Written by Christopher Gavin, email@example.com Thursday, 30 May 2013 00:00
Charlene Schwartz Kalin’s house looks like any other suburban home on the surface with a well-kept lawn, a glass front door and dogs that bark when someone rings the doorbell. However, while sitting on her white living room couch surrounded by boxes full of paintings and picture frames, it’s clear that the room is also somewhat of an art studio.
In one of these cases is a pile of vibrant watercolor paintings that are waiting to be displayed at the Garden City Public Library starting on June 3 and will remain there until June 28. It will be Schwartz Kalin’s first solo exhibit.
“Life Around Us” is a collection of paintings containing subjects ranging from architecture to shoes, flowers to dogs and cracked eggs to sailboats. It is a little bit of everything, Schwartz Kalin claims.
“I think it will make people happy,” she said.
Schwartz Kalin, who is in her 60s, has been painting her entire life and said she often has trouble labeling her work with a specific genre or themes. In general, she said, her art emanates a positive outlook on life and this exhibit is no exception.
“It’s funny,” Schwartz Kalin said. “People look for meaning in paintings and sometimes artists are darker than me. What comes out [of my work] is a joyfulness about painting like creating; there’s a joyfulness in it and there’s nothing dark.”
Schwartz Kalin said Barbara Minerd, a public relations consultant for the Friends of the Library, the exhibit’s sponsor, contacted her.
Minerd, who is also an associate professor of drawing at Farmingdale State College, said she first saw Schwartz Kalin’s work when she was a judge at Farmingdale’s “Art in the Park” and thought her work would be a nice addition to the library.
“I felt that she had a very fresh style and [was] very colorful,” Minerd said in a phone interview. “She was a pleasure to work with.”
Schwartz Kalin attended the Fashion Institute of Technology and holds an associate degree in commercial art from a New York City Community College, she said. In 1965 she said she also received a scholarship to the Brooklyn Museum School of Fine Arts. She was born in Wyoming but grew up in Brooklyn, she said.
She is now a member of the Art League of Nassau County and the National Art League, Schwartz Kalin said.
Her first acknowledged work was a drawing of an eskimo and a dog she made in kindergarten, which she still has, Schwartz Kalin said.
“I was either going to be an artist or a ballerina,” she said bursting into laughter. “I don’t know. Art just makes me happy.”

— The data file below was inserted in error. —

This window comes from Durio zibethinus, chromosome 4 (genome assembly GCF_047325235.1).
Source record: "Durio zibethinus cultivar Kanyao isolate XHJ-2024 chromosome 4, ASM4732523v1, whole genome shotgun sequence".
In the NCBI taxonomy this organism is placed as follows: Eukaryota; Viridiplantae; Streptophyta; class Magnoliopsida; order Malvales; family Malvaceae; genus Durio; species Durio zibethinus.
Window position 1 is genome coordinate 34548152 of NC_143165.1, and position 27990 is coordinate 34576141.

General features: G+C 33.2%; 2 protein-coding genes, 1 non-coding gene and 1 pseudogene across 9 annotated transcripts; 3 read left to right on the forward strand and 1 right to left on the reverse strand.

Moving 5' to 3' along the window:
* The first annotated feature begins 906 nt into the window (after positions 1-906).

She said she would draw everything she saw as a child, but what she thought was just play became more of a passion when she was put into special art classes.
Soon enough, Schwartz Kalin began painting the backdrops and scenery for school productions and teaching art as a summer camp counselor, she said.
“It just comes naturally,” Schwartz Kalin said. “I can draw anything. God gives people gifts and he gave me something. Am I a genius? No, I’m not. But people seem to like what I do.”
Schwartz Kalin said she worked in her father’s insurance business but although she liked the work, it just was not fulfilling her aspirations as an artist.
“If your desire or need is money, be a doctor first and then be an artist,” she said, “Because art will fill you up in here, inside.”
As a professional artist, Schwartz Kalin said she worked at an advertising agency before opening her own business, Sunflower Studios, in Manhattan, but decided to close it after a few years because she wanted to settle down and raise a family.
Her work has evolved over the decades, she explained, since she started painting with oils but moved onto acrylics before taking on watercolors, which she said are the most challenging to work with.
Schwartz Kalin said she inspired by other artists, such as Marc Josloff, her current teacher at the National Art League. However, she considers artist Ellen Hoyt to be her watercolor mentor.
Hoyt said she has known Schwartz Kalin for 20 years and was her teacher for 17 years and was her “prized student.”
“I like it a lot,” Hoyt said when asked about Schwartz Kalin’s work in a phone interview. “I like her subject matter. She thinks about it carefully and she does her best to put it down how she feels.”
Schwartz Kalin, who has received awards for her art in the past, said she mainly paints on Wednesdays now with the National Art League in Douglaston, although she is often found making strokes on canvas under the skylight in her kitchen.
“Especially at my age, to be able to just go on vacation whenever I paint; I don’t have to think,” she said. “It’s a wonderful feeling. It’s rejuvenating. It’s very rejuvenating.”
“Life Around Us” will be on display at the Garden City Public Library from June 3 until June 28.